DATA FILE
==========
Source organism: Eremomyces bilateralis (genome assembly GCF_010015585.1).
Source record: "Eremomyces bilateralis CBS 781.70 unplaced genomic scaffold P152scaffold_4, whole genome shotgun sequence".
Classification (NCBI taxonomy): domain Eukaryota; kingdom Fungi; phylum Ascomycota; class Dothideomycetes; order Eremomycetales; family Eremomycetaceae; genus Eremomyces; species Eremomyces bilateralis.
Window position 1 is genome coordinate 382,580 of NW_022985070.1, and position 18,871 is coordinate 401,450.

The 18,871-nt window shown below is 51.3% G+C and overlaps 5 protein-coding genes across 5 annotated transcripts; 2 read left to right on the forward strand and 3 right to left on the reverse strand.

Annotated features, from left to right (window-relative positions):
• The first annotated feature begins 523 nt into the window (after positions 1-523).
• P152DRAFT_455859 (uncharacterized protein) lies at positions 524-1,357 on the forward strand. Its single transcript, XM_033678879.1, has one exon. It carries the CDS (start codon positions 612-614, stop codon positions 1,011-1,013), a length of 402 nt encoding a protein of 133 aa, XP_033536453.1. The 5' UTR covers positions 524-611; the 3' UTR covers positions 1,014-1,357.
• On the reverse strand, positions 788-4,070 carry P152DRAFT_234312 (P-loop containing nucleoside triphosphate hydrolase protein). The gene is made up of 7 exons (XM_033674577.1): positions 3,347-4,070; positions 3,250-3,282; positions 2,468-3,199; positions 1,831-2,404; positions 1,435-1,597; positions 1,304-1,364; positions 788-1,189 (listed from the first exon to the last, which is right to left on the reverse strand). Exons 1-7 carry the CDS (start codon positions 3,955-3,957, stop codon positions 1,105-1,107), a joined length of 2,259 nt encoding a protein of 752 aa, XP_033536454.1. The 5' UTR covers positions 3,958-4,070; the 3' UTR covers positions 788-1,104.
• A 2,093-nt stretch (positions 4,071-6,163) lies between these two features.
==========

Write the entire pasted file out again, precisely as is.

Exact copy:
Source organism: Eremomyces bilateralis (genome assembly GCF_010015585.1).
Source record: "Eremomyces bilateralis CBS 781.70 unplaced genomic scaffold P152scaffold_4, whole genome shotgun sequence".
Classification (NCBI taxonomy): domain Eukaryota; kingdom Fungi; phylum Ascomycota; class Dothideomycetes; order Eremomycetales; family Eremomycetaceae; genus Eremomyces; species Eremomyces bilateralis.
Window position 1 is genome coordinate 382,580 of NW_022985070.1, and position 18,871 is coordinate 401,450.

The 18,871-nt window shown below is 51.3% G+C and overlaps 5 protein-coding genes across 5 annotated transcripts; 2 read left to right on the forward strand and 3 right to left on the reverse strand.

Annotated features, from left to right (window-relative positions):
• The first annotated feature begins 523 nt into the window (after positions 1-523).
• P152DRAFT_455859 (uncharacterized protein) lies at positions 524-1,357 on the forward strand. Its single transcript, XM_033678879.1, has one exon. It carries the CDS (start codon positions 612-614, stop codon positions 1,011-1,013), a length of 402 nt encoding a protein of 133 aa, XP_033536453.1. The 5' UTR covers positions 524-611; the 3' UTR covers positions 1,014-1,357.
• On the reverse strand, positions 788-4,070 carry P152DRAFT_234312 (P-loop containing nucleoside triphosphate hydrolase protein). The gene is made up of 7 exons (XM_033674577.1): positions 3,347-4,070; positions 3,250-3,282; positions 2,468-3,199; positions 1,831-2,404; positions 1,435-1,597; positions 1,304-1,364; positions 788-1,189 (listed from the first exon to the last, which is right to left on the reverse strand). Exons 1-7 carry the CDS (start codon positions 3,955-3,957, stop codon positions 1,105-1,107), a joined length of 2,259 nt encoding a protein of 752 aa, XP_033536454.1. The 5' UTR covers positions 3,958-4,070; the 3' UTR covers positions 788-1,104.
• A 2,093-nt stretch (positions 4,071-6,163) lies between these two features.